University Diaries
A professor of English describes American university life.
Aim: To change things.
Contact UD at: margaret-dot-soltan-at-gmail-dot-com

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Tuesday, April 18, 2006

Via Chris's Signifying Nothing...

... an article in the Herald-Sun notes:

A high-level review of the men’s lacrosse team’s disciplinary records last year prompted Duke’s athletics director to warn the coach his team was “under the microscope” and that players needed to improve their conduct, the director said Monday.

At the time, the team’s reputation nationally was for winning games. Today, the team stands disgraced, with two players indicted on still-undisclosed charges stemming from an alleged gang rape at a team party, the season terminated and the coach forced out of his job.

Although the team’s reputation for drinking and debauchery has drawn attention since the rape allegation last month, an explicit warning to Coach Mike Pressler about the team’s behavior has not been previously revealed.

Pressler has been portrayed as an innocent victim of events, but this news puts a different spin on things.

In a comment thread at Chris's, a few Duke/Durham insiders speculate about repercussions beyond the resignation of Pressler -- perhaps up to Duke's president.


UPDATE: Here's the New York Times on some of the same prehistory:

Last December, the university's executive vice president, Tallman Trask III, had reviewed disciplinary records of athletic teams and considered the number given to lacrosse players — 15 in three years — to be a "red flag." But he said the incidents had been so minor, for holding beer cans in public and public urination, that it would not have raised worries about rape.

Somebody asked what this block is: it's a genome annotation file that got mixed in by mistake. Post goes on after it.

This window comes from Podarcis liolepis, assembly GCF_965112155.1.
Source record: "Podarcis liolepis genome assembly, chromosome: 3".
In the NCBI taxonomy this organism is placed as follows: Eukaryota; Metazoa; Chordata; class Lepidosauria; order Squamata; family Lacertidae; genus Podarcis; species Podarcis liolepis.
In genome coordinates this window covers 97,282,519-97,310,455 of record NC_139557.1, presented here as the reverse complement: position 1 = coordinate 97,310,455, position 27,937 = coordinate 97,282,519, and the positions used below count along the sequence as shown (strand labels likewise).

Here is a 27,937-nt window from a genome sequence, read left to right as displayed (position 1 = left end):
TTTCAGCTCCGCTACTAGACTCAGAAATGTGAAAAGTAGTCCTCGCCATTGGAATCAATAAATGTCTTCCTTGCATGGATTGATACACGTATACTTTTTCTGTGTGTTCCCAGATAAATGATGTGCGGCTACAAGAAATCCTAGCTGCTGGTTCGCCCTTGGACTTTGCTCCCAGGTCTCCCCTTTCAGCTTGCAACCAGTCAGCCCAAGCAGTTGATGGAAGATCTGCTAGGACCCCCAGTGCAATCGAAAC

University officials, however, have said that the coach of the men's lacrosse team, Mike Pressler, had not issued any reprimand to Mr. Finnerty [one of the indicted players] over his assault charge.

Mr. Finnerty had been arrested with two teammates from his high school lacrosse team in the Georgetown section of Washington on Nov. 5, after a man told police at 2:30 a.m. that they "had punched him in the face and body, because he told them to stop calling him gay and other derogatory names," according to court records.

Mr. Finnerty's lawyer in that case, Steven J. McCool, said that the student had entered the District of Columbia's diversionary program, and that the assault charge would be dismissed after the completion of 25 hours of community service.

Art Chase, the Duke sports information director for lacrosse, said that Mr. Pressler had been aware of some, but perhaps not all of the details of Mr. Finnerty's case.

"Coach did his own investigation looking into the matter and he allowed the court system to iron itself out there in regards to the player," Mr. Chase said.